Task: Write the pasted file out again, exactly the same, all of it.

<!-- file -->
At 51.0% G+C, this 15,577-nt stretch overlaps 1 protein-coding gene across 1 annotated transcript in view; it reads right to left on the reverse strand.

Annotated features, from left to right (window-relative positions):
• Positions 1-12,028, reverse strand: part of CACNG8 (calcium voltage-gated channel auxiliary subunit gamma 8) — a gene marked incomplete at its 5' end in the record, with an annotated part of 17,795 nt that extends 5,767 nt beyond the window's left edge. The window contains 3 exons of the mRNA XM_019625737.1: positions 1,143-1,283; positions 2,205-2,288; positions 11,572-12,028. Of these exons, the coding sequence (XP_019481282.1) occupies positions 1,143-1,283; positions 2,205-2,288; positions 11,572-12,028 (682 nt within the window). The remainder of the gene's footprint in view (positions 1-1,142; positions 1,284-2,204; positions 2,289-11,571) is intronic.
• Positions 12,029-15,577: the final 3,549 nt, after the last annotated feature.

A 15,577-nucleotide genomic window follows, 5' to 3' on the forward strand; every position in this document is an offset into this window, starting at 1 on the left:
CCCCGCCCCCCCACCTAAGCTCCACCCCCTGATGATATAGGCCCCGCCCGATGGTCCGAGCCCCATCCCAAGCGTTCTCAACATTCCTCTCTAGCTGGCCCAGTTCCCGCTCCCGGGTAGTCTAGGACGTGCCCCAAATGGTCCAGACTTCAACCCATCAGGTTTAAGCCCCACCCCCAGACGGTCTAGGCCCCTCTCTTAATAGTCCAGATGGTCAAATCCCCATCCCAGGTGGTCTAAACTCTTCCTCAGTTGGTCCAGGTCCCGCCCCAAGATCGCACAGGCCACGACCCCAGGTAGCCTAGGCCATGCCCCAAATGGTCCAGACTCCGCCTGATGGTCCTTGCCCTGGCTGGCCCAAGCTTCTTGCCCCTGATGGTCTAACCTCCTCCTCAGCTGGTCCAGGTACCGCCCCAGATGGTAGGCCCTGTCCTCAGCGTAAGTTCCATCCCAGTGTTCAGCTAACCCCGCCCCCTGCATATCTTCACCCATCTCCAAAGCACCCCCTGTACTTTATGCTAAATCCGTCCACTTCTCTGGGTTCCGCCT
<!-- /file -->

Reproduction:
At 51.0% G+C, this 15,577-nt stretch overlaps 1 protein-coding gene across 1 annotated transcript in view; it reads right to left on the reverse strand.

Annotated features, from left to right (window-relative positions):
• Positions 1-12,028, reverse strand: part of CACNG8 (calcium voltage-gated channel auxiliary subunit gamma 8) — a gene marked incomplete at its 5' end in the record, with an annotated part of 17,795 nt that extends 5,767 nt beyond the window's left edge. The window contains 3 exons of the mRNA XM_019625737.1: positions 1,143-1,283; positions 2,205-2,288; positions 11,572-12,028. Of these exons, the coding sequence (XP_019481282.1) occupies positions 1,143-1,283; positions 2,205-2,288; positions 11,572-12,028 (682 nt within the window). The remainder of the gene's footprint in view (positions 1-1,142; positions 1,284-2,204; positions 2,289-11,571) is intronic.
• Positions 12,029-15,577: the final 3,549 nt, after the last annotated feature.

A 15,577-nucleotide genomic window follows, 5' to 3' on the forward strand; every position in this document is an offset into this window, starting at 1 on the left:
CCCCGCCCCCCCACCTAAGCTCCACCCCCTGATGATATAGGCCCCGCCCGATGGTCCGAGCCCCATCCCAAGCGTTCTCAACATTCCTCTCTAGCTGGCCCAGTTCCCGCTCCCGGGTAGTCTAGGACGTGCCCCAAATGGTCCAGACTTCAACCCATCAGGTTTAAGCCCCACCCCCAGACGGTCTAGGCCCCTCTCTTAATAGTCCAGATGGTCAAATCCCCATCCCAGGTGGTCTAAACTCTTCCTCAGTTGGTCCAGGTCCCGCCCCAAGATCGCACAGGCCACGACCCCAGGTAGCCTAGGCCATGCCCCAAATGGTCCAGACTCCGCCTGATGGTCCTTGCCCTGGCTGGCCCAAGCTTCTTGCCCCTGATGGTCTAACCTCCTCCTCAGCTGGTCCAGGTACCGCCCCAGATGGTAGGCCCTGTCCTCAGCGTAAGTTCCATCCCAGTGTTCAGCTAACCCCGCCCCCTGCATATCTTCACCCATCTCCAAAGCACCCCCTGTACTTTATGCTAAATCCGTCCACTTCTCTGGGTTCCGCCT